Table 6 revealed the obtained Mann-Whitney U-test was employed in this study set at 0.05 level of significance. The z-value determines if the result of U-test is significant and the p-value as basis for 2-sample test.

The table shows the obtained z-value of -1.339 for test category with the p value of 0.181 which found out to be higher than the alpha level of 0.05. This implies that there is no significant difference in the attribution when the students were taken as an entire group in test category. In terms of Projects, Workbooks and Laboratory Experiments the obtained z-value is -2.217 with the corresponding p-value of 0.027. This implies that there is significant difference in the attribution when the students were taken as an entire group in Projects, Workbooks and Laboratory Experiments category. The Class Participation and Attendance categories obtained the z-value of -0.221 with the p-value of 0.825. This implies that there is no significant difference in the attribution of the students in The Class Participation and Attendance category. This is supported further by Weiner [14,20] using his more specific model and hypothesized that attribution or perceived causes of academic outcomes may influence achievement behaviors, expectancies and affects. If learners attribute success to external factors such as ease of the task, or attribute failure to internal factors such as inability, it will bring about negative effects to learners [20]. Therefore, the null hypotheses, which states that there is no significant difference in the attribution when the students were taken according to their year level in terms of test, class participation, and attendance was accepted. However, it was found out that their attribution of academic performance to projects, workbooks, and laboratory experiments significantly differed.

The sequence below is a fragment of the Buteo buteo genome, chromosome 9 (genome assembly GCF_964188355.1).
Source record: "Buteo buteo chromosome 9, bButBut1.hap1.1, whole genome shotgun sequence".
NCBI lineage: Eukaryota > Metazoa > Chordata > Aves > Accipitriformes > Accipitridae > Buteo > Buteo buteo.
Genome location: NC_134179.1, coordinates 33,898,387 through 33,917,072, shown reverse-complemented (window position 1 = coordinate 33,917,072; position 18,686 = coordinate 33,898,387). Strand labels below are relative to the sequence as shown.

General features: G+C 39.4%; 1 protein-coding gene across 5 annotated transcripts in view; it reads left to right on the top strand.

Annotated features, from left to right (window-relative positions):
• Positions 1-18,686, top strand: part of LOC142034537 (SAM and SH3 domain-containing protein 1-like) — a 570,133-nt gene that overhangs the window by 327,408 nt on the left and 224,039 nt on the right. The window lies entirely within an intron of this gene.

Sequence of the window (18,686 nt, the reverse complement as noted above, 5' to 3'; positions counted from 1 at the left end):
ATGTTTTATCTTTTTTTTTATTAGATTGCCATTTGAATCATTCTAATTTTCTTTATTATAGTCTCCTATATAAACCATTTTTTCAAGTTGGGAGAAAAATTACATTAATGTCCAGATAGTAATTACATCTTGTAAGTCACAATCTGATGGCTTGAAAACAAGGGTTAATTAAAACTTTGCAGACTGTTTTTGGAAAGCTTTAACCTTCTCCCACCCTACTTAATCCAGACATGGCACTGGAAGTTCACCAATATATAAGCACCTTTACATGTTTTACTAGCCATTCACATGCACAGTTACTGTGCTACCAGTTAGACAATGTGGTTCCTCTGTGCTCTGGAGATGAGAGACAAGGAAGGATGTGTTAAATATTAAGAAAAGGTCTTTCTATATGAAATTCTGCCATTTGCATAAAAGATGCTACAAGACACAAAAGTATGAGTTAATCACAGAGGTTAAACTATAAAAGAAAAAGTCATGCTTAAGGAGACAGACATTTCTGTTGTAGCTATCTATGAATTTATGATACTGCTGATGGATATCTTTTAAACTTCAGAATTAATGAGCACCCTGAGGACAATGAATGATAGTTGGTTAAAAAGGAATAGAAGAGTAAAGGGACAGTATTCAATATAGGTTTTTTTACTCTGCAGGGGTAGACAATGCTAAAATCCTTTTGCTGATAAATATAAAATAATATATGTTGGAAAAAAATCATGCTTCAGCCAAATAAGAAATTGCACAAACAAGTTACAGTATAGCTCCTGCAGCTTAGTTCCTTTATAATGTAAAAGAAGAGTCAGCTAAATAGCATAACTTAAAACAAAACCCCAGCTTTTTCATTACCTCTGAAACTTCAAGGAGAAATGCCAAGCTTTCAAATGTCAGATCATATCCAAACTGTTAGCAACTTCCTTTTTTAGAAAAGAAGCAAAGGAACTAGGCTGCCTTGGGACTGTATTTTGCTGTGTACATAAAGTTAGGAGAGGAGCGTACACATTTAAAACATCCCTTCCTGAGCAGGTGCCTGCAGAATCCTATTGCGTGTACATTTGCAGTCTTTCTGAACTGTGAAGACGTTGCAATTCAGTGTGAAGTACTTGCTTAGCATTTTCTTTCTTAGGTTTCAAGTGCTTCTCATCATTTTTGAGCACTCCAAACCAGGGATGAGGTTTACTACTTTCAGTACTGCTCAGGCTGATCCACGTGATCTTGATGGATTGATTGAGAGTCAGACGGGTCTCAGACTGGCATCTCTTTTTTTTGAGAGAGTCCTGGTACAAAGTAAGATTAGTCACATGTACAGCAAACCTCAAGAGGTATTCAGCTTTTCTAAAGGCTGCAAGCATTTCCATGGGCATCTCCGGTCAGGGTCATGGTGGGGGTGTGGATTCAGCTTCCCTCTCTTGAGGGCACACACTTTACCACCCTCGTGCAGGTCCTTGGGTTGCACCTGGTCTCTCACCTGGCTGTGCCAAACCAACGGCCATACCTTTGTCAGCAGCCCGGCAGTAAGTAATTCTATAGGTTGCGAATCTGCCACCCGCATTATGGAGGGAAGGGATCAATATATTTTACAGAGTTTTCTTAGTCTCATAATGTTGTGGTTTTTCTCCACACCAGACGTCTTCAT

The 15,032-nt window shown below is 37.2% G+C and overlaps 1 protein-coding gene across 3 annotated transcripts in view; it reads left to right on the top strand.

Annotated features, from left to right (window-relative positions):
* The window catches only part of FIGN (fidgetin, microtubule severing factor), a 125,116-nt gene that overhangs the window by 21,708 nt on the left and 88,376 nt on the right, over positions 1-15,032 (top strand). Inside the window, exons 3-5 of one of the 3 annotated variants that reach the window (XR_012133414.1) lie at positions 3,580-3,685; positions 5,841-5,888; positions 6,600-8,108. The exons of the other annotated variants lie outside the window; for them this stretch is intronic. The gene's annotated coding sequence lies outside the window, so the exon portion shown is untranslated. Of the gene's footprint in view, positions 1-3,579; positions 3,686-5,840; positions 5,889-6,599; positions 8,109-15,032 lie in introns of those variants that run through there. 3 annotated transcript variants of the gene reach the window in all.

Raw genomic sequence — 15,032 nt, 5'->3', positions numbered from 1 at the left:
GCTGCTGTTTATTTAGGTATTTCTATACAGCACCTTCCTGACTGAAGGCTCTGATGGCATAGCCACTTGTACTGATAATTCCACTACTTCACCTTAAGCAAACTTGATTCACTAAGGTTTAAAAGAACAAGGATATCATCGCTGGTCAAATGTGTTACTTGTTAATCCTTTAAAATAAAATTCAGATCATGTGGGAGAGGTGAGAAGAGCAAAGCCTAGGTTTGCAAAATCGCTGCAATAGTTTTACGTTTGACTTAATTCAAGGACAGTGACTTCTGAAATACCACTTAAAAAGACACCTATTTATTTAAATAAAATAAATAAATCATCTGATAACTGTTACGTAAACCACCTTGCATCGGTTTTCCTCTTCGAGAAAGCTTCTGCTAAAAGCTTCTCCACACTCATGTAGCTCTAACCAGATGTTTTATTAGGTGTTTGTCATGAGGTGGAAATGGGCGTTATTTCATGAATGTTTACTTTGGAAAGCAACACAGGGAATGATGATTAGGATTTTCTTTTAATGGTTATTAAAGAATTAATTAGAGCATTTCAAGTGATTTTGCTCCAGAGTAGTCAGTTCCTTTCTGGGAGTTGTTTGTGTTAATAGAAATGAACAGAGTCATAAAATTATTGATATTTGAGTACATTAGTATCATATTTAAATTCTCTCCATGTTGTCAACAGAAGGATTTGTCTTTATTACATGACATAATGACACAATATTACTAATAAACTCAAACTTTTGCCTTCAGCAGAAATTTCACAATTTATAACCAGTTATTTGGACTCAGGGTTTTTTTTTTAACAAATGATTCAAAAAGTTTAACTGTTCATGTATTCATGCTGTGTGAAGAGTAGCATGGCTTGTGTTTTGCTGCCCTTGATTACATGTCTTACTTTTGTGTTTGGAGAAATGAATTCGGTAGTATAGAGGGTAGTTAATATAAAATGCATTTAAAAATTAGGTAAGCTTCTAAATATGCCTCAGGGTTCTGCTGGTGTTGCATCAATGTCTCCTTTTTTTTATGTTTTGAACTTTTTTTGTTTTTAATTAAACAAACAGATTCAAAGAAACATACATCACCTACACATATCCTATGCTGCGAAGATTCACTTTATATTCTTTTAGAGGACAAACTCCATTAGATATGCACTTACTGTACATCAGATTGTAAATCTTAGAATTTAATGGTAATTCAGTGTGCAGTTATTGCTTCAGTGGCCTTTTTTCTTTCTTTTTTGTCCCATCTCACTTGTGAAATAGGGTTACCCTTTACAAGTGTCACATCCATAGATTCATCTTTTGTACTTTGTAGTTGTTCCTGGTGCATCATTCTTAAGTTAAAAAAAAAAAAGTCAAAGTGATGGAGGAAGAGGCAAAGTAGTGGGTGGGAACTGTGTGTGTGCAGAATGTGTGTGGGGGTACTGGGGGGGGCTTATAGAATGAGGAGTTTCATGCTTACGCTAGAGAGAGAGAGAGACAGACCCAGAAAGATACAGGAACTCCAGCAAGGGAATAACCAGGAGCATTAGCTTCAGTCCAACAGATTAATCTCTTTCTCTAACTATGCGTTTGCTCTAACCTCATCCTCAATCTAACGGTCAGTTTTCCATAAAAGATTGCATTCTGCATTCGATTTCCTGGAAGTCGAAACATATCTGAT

Conclusion and Recommendations

The hypothesis which states that there is no significant difference in the attribution when the students were taken according to their year level was accepted. The Biology major students on their third and fourth years rely on their best efforts and abilities in the accomplishment of their academic tasks. Thus, for one to succeed, dependence on the internal factors effectively influence empowered individuals which is much better than depending on external factors. According to Omrod [21]; when we attribute behaviors to factors outside ourselves, we are unlikely to change our behaviors in ways that will lead to greater success. And attributing behaviors within our controllead for improvement and for greater success. Thus, attribution-theory may be used as a good explanation in predicting and understanding past, present or future behaviors.

It is recommended that students should exert more effort and enhance their ability in order to cope up with science subject like Biology. Reading books and other reading materials pertinent to Biology during vacant periods and leisure time could help or remedy learning difficulties. Students should always view tasks as a challenge in learning and should be optimistic because these tasks could be a source of rich experience and knowledge. Administrators should develop educational plans that respond to the learning and changing needs of the students by exploring other sources of learning materials and conduct seminars about science education to facilitate additional learning for the student most especially on knowing the attributions of students in terms of academic performance. Teachers and parents should know to what their children attribute their learning and academic performance so they can provide necessary guidance and support. Finally, for future researchers, a similar study is recommended to include more factors, which are believed to be attributes to other aspects of academic performance and may cover other year levels in the college or university.